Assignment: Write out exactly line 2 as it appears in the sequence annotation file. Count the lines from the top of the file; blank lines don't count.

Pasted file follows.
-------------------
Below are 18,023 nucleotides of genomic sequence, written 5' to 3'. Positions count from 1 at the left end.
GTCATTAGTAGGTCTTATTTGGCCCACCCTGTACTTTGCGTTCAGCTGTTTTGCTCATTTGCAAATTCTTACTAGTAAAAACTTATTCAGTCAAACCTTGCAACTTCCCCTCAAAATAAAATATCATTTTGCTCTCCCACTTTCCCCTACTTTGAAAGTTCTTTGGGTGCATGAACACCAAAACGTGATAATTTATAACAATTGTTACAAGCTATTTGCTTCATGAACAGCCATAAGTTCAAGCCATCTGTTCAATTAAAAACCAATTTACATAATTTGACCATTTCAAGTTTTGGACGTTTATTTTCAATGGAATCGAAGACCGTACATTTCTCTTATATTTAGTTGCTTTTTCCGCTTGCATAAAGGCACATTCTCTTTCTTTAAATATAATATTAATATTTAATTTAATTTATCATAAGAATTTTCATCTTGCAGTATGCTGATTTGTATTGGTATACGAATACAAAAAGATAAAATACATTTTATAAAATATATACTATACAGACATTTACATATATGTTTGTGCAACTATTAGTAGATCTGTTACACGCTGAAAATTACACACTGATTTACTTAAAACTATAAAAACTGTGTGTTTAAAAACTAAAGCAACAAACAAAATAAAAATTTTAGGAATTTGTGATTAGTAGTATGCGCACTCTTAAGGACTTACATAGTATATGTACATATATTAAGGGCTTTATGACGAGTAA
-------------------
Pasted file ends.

GTCATTAGTAGGTCTTATTTGGCCCACCCTGTACTTTGCGTTCAGCTGTTTTGCTCATTTGCAAATTCTTACTAGTAAAAACTTATTCAGTCAAACCTTGCAACTTCCCCTCAAAATAAAATATCATTTTGCTCTCCCACTTTCCCCTACTTTGAAAGTTCTTTGGGTGCATGAACACCAAAACGTGATAATTTATAACAATTGTTACAAGCTATTTGCTTCATGAACAGCCATAAGTTCAAGCCATCTGTTCAATTAAAAACCAATTTACATAATTTGACCATTTCAAGTTTTGGACGTTTATTTTCAATGGAATCGAAGACCGTACATTTCTCTTATATTTAGTTGCTTTTTCCGCTTGCATAAAGGCACATTCTCTTTCTTTAAATATAATATTAATATTTAATTTAATTTATCATAAGAATTTTCATCTTGCAGTATGCTGATTTGTATTGGTATACGAATACAAAAAGATAAAATACATTTTATAAAATATATACTATACAGACATTTACATATATGTTTGTGCAACTATTAGTAGATCTGTTACACGCTGAAAATTACACACTGATTTACTTAAAACTATAAAAACTGTGTGTTTAAAAACTAAAGCAACAAACAAAATAAAAATTTTAGGAATTTGTGATTAGTAGTATGCGCACTCTTAAGGACTTACATAGTATATGTACATATATTAAGGGCTTTATGACGAGTAA